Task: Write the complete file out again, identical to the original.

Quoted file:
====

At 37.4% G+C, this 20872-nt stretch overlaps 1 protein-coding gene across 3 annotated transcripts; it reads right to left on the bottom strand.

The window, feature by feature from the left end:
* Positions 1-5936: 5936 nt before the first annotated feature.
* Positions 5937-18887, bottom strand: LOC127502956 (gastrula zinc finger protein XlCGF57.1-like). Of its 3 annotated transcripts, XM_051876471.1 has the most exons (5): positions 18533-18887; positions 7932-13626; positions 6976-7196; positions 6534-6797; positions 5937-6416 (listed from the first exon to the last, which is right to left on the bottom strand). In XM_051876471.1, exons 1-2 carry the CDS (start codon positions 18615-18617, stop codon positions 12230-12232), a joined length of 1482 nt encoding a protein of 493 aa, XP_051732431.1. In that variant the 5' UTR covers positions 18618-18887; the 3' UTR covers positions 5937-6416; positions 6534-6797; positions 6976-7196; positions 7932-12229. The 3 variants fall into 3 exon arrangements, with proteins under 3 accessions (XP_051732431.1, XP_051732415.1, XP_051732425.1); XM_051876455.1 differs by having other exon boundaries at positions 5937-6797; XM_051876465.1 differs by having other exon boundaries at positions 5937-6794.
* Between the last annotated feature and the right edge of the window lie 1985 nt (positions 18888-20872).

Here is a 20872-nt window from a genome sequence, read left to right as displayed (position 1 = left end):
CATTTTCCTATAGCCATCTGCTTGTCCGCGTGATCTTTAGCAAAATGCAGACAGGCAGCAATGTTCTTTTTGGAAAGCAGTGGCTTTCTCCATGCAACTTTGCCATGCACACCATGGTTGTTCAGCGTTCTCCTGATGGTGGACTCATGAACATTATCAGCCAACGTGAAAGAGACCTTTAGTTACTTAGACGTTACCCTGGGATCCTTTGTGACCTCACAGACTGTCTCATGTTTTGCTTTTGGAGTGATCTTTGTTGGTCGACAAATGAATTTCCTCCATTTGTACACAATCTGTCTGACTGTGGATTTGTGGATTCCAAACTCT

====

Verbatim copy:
At 37.4% G+C, this 20872-nt stretch overlaps 1 protein-coding gene across 3 annotated transcripts; it reads right to left on the bottom strand.

The window, feature by feature from the left end:
* Positions 1-5936: 5936 nt before the first annotated feature.
* Positions 5937-18887, bottom strand: LOC127502956 (gastrula zinc finger protein XlCGF57.1-like). Of its 3 annotated transcripts, XM_051876471.1 has the most exons (5): positions 18533-18887; positions 7932-13626; positions 6976-7196; positions 6534-6797; positions 5937-6416 (listed from the first exon to the last, which is right to left on the bottom strand). In XM_051876471.1, exons 1-2 carry the CDS (start codon positions 18615-18617, stop codon positions 12230-12232), a joined length of 1482 nt encoding a protein of 493 aa, XP_051732431.1. In that variant the 5' UTR covers positions 18618-18887; the 3' UTR covers positions 5937-6416; positions 6534-6797; positions 6976-7196; positions 7932-12229. The 3 variants fall into 3 exon arrangements, with proteins under 3 accessions (XP_051732431.1, XP_051732415.1, XP_051732425.1); XM_051876455.1 differs by having other exon boundaries at positions 5937-6797; XM_051876465.1 differs by having other exon boundaries at positions 5937-6794.
* Between the last annotated feature and the right edge of the window lie 1985 nt (positions 18888-20872).

Here is a 20872-nt window from a genome sequence, read left to right as displayed (position 1 = left end):
CATTTTCCTATAGCCATCTGCTTGTCCGCGTGATCTTTAGCAAAATGCAGACAGGCAGCAATGTTCTTTTTGGAAAGCAGTGGCTTTCTCCATGCAACTTTGCCATGCACACCATGGTTGTTCAGCGTTCTCCTGATGGTGGACTCATGAACATTATCAGCCAACGTGAAAGAGACCTTTAGTTACTTAGACGTTACCCTGGGATCCTTTGTGACCTCACAGACTGTCTCATGTTTTGCTTTTGGAGTGATCTTTGTTGGTCGACAAATGAATTTCCTCCATTTGTACACAATCTGTCTGACTGTGGATTTGTGGATTCCAAACTCT